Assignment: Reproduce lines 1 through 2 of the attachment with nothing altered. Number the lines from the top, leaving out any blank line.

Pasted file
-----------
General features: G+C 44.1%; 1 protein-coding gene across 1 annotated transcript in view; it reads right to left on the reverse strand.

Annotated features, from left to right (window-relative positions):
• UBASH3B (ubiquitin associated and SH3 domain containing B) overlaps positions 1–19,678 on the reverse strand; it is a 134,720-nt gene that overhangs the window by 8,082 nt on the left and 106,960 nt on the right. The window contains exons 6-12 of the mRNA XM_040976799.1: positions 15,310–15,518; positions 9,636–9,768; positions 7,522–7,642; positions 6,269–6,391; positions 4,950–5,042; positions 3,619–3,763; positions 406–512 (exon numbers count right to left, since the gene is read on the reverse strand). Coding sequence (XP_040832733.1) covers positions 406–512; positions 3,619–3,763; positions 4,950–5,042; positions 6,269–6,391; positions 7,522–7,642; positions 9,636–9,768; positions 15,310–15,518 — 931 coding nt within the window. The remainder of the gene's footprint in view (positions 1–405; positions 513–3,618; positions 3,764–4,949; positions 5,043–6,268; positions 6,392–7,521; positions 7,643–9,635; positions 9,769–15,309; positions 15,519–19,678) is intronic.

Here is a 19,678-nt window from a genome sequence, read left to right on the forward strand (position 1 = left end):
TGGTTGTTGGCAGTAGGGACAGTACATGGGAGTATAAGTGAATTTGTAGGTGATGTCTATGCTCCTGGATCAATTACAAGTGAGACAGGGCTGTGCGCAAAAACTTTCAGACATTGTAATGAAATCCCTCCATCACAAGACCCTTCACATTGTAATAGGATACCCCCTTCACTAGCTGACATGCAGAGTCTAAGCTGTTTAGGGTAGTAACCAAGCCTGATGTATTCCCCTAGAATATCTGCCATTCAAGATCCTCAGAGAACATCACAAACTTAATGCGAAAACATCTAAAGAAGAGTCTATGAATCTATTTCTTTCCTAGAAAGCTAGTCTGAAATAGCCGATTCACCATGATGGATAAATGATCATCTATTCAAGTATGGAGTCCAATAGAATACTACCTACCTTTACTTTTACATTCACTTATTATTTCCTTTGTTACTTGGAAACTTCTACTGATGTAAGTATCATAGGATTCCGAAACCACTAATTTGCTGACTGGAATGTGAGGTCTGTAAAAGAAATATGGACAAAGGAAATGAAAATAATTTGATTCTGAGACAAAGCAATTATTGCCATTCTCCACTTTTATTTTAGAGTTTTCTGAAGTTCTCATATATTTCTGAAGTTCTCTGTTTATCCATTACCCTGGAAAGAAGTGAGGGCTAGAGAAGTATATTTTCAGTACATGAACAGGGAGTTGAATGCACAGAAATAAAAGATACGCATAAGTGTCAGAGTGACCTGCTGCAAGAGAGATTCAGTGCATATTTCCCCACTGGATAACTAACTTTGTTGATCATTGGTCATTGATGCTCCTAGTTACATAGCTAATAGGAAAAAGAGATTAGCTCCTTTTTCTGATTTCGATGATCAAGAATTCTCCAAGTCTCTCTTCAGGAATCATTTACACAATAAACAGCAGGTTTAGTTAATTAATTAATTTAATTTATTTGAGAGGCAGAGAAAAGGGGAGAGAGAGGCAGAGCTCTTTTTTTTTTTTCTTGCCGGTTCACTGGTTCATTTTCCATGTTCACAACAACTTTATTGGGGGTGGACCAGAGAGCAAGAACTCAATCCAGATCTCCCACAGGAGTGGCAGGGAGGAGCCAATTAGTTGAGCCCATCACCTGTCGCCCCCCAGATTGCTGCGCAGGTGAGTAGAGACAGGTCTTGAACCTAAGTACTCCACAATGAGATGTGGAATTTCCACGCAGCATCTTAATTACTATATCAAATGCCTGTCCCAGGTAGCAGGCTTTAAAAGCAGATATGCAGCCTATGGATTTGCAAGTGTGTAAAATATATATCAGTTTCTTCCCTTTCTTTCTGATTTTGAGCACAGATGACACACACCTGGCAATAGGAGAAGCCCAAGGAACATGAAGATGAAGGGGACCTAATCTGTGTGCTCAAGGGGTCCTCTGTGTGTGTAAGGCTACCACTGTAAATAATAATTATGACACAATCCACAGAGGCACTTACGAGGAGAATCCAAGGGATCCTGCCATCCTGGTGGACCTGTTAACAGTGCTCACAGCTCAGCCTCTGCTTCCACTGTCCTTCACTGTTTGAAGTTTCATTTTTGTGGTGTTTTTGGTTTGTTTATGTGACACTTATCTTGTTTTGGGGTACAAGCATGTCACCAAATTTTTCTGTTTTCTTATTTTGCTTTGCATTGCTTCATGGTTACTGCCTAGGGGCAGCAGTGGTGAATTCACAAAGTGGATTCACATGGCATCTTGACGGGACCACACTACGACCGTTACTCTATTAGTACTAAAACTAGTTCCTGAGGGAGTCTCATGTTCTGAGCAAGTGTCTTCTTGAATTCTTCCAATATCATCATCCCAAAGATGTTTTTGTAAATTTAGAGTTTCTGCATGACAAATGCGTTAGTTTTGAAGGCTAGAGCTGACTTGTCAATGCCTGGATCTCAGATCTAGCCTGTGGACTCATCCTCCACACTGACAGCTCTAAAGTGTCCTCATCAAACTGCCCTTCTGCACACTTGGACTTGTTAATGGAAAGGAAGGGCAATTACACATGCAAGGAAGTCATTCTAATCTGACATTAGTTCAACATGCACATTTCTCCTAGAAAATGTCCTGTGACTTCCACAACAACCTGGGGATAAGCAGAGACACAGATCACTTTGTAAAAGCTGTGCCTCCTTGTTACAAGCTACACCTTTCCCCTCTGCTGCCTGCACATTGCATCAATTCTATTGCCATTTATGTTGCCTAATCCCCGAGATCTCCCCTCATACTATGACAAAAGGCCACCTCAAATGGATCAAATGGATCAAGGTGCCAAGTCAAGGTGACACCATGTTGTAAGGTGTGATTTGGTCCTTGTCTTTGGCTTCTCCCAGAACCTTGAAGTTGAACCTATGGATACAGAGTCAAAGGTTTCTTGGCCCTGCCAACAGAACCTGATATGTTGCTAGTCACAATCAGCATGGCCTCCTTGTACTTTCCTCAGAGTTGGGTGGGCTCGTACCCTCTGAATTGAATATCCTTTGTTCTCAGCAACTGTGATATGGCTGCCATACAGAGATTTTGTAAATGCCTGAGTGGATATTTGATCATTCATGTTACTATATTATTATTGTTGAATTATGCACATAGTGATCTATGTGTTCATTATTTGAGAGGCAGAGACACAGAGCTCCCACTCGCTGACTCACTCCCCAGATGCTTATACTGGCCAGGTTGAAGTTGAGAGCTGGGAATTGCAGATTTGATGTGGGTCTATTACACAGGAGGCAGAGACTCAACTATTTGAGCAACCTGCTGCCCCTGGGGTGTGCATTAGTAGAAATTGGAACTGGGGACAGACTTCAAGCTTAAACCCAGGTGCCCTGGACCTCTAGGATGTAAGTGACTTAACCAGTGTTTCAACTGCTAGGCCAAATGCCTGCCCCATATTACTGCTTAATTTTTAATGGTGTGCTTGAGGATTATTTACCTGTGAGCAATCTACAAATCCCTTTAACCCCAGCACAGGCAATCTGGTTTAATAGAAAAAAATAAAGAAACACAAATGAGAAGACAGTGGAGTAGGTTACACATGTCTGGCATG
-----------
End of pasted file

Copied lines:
General features: G+C 44.1%; 1 protein-coding gene across 1 annotated transcript in view; it reads right to left on the reverse strand.

Annotated features, from left to right (window-relative positions):